The flood situation in Assam worsened on Sunday, with nine more people killed, including three children, bringing the total death toll to 71. Six people died in floods, while three others died in landslides. Cachar district was the site of all three landslide-related deaths.
In addition, at least eight persons have gone missing. On Sunday evening, the number of flood victims in the state surpassed 42 lakh. Cachar district reported three deaths, Barpeta reported two deaths, and Bajali, Kamrup, Karimganj, and Udalguri districts each reported one fatality.
While four persons have gone missing in Dibrugarh, one person has gone missing in each of the districts of Cachar, Hojai, Tamulpur, and Udalguri. As a result, the overall number of people killed in this year’s floods and landslides has risen to 71.
Assam has been ravaged by devastating floods caused by persistent rain, with over 5,137 villages submerged. The worst-affected district is Barpeta, which has over 12.76 lakh people affected, followed by Darrang, which has almost 3.94 lakh people affected, and Nagaon, which has over 3.64 lakh people affected. The flood victims claim they’ve given everything to God because things are just getting worse.
The 33 districts impacted include Bajali, Baksa, Barpeta, Biswanath, Bongaigaon, Cachar, Chirang, Darrang, Dhemaji, Dhubri, Dibrugarh, Dima-Hasao, Goalpara, Golaghat, Hailakandi, Hojai, Jorhat, Kamrup, Kamrup (M), Karbi Anglong West, Karimganj, Kokrajhar, Lakhimpur
According to ANI, ACS-District Development Commissioner Udayaditya Gogoi said, “Some villages along the Brahmaputra River’s bank have been flooded. A total of 2.41 lakh people are affected, with a total crop area of 5,174 hectares. We’ve set about 30 aid camps and are continuing our rescue efforts.”
The anti-poaching camps of Kaziranga National Park have been overwhelmed by flood waters as a result of the continuous rain.
The relevant district administrations have set up a total of 744 relief camps, with over 1.86 lakh people taking refuge. Villagers who have been displaced by the floods have either moved to relief camps put up by the district government or are camping on the roadways.
“For the past three days, our houses have been flooded, and we’ve been stranded on the highway.” We’re already in a bad situation, and if the rain doesn’t stop, things will get significantly worse. Rekib Ahmed, a flood victim in Kamrup’s Rangia, stated, “We have not received any relief items from the government.”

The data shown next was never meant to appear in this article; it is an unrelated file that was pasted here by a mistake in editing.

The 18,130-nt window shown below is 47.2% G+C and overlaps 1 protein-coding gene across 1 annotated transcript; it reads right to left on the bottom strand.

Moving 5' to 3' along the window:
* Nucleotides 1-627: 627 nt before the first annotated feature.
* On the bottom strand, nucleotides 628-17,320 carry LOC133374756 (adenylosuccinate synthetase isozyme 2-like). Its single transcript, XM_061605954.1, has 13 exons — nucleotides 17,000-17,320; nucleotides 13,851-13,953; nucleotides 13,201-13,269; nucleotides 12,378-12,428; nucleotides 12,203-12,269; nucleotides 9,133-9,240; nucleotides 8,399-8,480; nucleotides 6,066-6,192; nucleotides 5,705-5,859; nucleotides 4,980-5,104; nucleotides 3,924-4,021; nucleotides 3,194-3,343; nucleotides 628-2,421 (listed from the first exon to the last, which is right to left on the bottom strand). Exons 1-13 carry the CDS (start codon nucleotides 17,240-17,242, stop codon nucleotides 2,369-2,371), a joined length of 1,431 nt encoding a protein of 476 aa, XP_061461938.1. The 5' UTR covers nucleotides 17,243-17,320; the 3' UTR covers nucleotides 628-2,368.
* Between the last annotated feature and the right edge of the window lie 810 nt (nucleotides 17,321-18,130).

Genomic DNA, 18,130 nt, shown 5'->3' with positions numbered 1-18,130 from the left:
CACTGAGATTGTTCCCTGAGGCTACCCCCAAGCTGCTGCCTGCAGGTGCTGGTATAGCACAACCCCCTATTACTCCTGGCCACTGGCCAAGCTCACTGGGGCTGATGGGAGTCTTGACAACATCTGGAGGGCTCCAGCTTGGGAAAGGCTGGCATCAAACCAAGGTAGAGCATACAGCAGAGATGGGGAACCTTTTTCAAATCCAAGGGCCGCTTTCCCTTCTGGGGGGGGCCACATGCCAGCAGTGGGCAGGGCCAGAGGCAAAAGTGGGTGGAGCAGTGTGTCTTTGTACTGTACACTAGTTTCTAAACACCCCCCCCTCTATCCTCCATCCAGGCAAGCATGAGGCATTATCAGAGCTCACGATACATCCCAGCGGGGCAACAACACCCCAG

Over 29.28 lakh domestic animals and poultry have been affected by the floods, which have buried 107370.43 hectares of crop land across 25 districts of the state. The people, who have lost everything in the flood, complain that the district administration has not provided them with any assistance materials. They are subsisting on the remaining rations and fishing in the floodwaters.
“The village situation is dire, and we’ve been living on the highway for the past 5-6 days.” Another flood victim, Uttam Nath of the same district, alleged, “We have just received rice in the name of relief.”
“It’s been four days and the water level is still increasing,” said Abdul Hakim, a flood victim in Kamrup’s Balabari hamlet. Our entire community is flooded, yet we have yet to get any relief supplies. If the rain continues, the situation will deteriorate even more. The floodwaters have wrecked everything. We’re making do with the little food we have left and selling fish we’ve caught in the floodwaters.”
Meanwhile, the India Meteorological Department (IMD) has forecast further rain in Assam and Meghalaya through Thursday, as well as extremely heavy to extremely heavy rains in the following 48 hours. The weather service has forecast additional rain for the region, and people are concerned about their condition if it continues to pour.
“Some people have taken refuge in schools.” The National Highway was also flooded. The floods have caused widespread devastation. “Now we’re scared about what would happen if it rains again,” Abdul Malik, a flood victim from Kamrup’s Borbola hamlet, said.
At Nagaon’s Kampur, the River Kopili is flowing above its danger level. Other rivers, including the Brahmaputra, Beki, Manas, Pagladia, Puthimari, Kopili, Jia-Bharali, and Subansari, are also overflowing their banks.